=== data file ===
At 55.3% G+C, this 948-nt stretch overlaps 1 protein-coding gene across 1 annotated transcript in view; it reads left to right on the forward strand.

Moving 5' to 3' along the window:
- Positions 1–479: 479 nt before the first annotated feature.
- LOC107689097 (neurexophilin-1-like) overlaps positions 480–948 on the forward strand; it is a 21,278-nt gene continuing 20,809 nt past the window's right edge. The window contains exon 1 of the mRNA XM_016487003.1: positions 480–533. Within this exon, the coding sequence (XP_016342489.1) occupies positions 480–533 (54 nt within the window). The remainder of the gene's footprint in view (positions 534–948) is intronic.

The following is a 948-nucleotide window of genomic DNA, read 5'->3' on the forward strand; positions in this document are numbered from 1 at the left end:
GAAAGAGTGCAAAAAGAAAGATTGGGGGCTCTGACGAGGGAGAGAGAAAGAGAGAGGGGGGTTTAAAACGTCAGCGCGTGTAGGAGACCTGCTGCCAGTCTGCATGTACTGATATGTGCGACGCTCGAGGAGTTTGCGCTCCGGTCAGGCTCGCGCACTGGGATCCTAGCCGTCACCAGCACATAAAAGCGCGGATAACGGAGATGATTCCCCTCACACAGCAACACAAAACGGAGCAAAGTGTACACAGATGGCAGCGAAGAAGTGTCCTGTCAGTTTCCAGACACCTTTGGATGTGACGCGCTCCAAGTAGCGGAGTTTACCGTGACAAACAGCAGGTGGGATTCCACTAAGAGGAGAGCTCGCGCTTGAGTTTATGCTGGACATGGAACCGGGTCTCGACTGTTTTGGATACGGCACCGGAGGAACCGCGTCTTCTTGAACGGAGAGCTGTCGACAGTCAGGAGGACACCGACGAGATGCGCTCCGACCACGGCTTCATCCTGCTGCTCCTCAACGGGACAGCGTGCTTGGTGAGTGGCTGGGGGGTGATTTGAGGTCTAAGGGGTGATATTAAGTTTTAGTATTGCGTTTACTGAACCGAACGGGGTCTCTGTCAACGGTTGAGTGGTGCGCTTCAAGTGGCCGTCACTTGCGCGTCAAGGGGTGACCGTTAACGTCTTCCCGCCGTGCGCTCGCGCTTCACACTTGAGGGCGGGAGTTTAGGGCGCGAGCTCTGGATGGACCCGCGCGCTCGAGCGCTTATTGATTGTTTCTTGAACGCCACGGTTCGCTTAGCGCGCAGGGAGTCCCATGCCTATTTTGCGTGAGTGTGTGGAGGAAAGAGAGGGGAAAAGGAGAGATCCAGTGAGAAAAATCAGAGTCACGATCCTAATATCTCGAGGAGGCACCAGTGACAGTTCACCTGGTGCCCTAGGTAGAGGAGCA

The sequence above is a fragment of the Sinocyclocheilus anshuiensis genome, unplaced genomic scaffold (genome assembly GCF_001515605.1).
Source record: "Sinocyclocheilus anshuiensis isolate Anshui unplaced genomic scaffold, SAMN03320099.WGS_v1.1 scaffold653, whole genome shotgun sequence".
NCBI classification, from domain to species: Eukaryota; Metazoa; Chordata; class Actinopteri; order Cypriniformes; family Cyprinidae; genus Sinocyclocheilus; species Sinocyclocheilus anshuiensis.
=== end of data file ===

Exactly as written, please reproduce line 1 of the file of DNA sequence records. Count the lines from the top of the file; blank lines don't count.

At 55.3% G+C, this 948-nt stretch overlaps 1 protein-coding gene across 1 annotated transcript in view; it reads left to right on the forward strand.